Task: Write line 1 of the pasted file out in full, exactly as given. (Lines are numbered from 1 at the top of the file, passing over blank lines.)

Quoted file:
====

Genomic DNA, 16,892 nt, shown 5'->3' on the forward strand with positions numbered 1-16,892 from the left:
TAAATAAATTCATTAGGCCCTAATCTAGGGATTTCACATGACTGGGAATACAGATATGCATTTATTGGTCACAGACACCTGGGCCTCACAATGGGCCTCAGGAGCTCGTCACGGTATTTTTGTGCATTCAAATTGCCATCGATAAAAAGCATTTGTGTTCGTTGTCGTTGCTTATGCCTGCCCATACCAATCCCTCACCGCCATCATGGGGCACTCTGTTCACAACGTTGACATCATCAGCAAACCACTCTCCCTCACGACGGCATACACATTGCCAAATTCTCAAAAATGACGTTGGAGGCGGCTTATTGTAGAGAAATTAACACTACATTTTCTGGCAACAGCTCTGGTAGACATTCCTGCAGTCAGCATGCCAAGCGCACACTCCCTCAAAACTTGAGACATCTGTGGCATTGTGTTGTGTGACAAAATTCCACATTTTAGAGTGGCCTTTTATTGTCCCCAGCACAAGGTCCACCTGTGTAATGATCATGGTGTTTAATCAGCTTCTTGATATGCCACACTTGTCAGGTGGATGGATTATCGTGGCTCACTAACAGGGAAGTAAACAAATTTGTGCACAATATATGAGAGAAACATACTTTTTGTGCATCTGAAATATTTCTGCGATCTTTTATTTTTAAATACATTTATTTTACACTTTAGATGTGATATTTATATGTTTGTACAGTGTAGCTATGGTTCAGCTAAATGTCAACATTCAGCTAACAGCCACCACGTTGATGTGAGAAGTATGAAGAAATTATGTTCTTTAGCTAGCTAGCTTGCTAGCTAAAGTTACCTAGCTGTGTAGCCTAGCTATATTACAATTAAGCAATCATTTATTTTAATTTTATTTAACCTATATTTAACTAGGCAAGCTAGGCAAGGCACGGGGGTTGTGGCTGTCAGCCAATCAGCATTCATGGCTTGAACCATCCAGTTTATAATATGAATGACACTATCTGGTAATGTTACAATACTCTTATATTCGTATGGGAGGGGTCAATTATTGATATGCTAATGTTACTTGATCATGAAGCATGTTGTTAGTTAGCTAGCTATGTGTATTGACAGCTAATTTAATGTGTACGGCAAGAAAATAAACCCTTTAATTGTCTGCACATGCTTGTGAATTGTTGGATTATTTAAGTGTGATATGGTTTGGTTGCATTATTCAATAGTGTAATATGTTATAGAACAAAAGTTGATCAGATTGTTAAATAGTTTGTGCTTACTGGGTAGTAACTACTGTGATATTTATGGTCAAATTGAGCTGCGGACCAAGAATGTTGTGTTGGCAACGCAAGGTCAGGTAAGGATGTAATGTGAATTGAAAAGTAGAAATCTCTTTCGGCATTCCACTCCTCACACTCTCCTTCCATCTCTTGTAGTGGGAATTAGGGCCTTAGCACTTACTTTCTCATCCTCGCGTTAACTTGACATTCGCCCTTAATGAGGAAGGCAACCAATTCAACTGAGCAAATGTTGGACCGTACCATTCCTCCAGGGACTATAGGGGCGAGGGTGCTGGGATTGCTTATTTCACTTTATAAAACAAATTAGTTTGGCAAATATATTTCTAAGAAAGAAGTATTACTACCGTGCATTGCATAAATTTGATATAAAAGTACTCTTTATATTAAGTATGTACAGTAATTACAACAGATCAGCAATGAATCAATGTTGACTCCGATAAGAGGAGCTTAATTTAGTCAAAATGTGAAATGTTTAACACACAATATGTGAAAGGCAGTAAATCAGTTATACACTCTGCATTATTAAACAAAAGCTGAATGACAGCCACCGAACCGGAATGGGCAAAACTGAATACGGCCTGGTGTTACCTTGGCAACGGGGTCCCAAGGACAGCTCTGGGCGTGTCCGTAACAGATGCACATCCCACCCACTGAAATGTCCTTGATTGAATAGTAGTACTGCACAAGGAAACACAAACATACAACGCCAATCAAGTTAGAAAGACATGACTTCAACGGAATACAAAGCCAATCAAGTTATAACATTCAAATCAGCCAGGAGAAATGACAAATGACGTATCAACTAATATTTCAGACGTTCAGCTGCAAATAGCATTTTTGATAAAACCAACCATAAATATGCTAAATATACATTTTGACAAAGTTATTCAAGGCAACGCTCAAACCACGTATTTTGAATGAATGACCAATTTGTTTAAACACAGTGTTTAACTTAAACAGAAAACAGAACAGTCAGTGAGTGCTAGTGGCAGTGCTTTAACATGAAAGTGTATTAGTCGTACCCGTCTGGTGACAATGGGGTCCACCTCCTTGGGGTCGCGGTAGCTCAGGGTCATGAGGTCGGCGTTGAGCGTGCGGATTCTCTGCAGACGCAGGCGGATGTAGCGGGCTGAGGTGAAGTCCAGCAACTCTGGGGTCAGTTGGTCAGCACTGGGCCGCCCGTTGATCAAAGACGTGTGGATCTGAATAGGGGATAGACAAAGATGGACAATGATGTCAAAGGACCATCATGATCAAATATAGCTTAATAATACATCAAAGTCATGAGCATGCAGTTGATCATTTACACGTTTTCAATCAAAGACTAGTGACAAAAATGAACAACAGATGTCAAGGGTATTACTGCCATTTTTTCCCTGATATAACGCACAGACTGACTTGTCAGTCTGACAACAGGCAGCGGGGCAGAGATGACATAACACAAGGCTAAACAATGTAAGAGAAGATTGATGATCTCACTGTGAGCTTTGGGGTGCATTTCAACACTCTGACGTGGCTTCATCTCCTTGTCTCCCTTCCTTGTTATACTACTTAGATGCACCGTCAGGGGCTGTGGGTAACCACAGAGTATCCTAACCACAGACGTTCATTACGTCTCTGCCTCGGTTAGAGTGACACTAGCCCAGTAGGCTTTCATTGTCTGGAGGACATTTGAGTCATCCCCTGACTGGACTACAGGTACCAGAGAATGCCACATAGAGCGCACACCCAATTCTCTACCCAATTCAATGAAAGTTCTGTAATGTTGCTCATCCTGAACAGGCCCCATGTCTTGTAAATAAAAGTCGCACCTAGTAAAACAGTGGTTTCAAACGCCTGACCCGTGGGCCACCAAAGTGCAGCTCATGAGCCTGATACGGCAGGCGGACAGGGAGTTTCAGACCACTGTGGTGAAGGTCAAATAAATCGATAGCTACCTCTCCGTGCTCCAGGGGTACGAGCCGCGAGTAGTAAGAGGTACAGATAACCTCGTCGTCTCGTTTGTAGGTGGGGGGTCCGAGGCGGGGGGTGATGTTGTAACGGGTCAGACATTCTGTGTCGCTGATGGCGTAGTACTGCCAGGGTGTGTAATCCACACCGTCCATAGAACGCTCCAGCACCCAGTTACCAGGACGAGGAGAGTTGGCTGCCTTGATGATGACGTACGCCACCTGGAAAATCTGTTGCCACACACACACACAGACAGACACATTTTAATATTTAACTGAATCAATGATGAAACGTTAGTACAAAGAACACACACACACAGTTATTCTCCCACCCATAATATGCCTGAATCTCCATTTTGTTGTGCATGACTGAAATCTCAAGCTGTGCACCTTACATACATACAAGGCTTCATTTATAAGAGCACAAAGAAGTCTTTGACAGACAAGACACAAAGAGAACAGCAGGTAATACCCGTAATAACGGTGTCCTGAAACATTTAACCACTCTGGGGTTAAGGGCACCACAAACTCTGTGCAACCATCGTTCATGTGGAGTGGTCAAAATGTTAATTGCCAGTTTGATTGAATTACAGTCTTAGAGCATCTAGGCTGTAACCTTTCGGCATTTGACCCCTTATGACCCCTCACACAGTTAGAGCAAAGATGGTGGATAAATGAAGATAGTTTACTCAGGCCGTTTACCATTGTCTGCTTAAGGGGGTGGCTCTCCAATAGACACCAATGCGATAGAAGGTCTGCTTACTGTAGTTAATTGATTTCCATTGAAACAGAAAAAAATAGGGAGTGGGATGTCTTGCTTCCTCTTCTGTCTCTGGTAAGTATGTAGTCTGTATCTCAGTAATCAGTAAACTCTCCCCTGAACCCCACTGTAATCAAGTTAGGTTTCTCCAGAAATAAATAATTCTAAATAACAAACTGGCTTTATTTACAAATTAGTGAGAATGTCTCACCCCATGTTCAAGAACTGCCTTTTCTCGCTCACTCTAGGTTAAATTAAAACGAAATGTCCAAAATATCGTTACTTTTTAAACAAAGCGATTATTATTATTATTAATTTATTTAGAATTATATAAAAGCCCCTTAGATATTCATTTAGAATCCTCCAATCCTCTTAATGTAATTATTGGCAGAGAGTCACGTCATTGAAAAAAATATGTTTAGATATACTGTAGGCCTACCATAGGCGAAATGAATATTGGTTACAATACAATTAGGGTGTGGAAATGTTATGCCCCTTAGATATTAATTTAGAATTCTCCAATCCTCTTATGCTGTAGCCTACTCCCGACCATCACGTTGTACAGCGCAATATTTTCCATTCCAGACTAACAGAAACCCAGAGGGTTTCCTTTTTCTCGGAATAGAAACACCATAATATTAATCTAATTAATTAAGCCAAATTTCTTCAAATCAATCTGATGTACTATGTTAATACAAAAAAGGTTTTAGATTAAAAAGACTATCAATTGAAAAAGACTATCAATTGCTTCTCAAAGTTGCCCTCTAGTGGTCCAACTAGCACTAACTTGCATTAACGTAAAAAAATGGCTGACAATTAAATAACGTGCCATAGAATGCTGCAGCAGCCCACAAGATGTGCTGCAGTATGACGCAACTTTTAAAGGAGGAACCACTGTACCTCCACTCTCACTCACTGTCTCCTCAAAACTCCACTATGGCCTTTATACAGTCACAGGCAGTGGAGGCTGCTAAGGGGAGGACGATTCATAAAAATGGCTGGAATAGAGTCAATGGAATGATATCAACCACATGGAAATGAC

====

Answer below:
Genomic DNA, 16,892 nt, shown 5'->3' on the forward strand with positions numbered 1-16,892 from the left: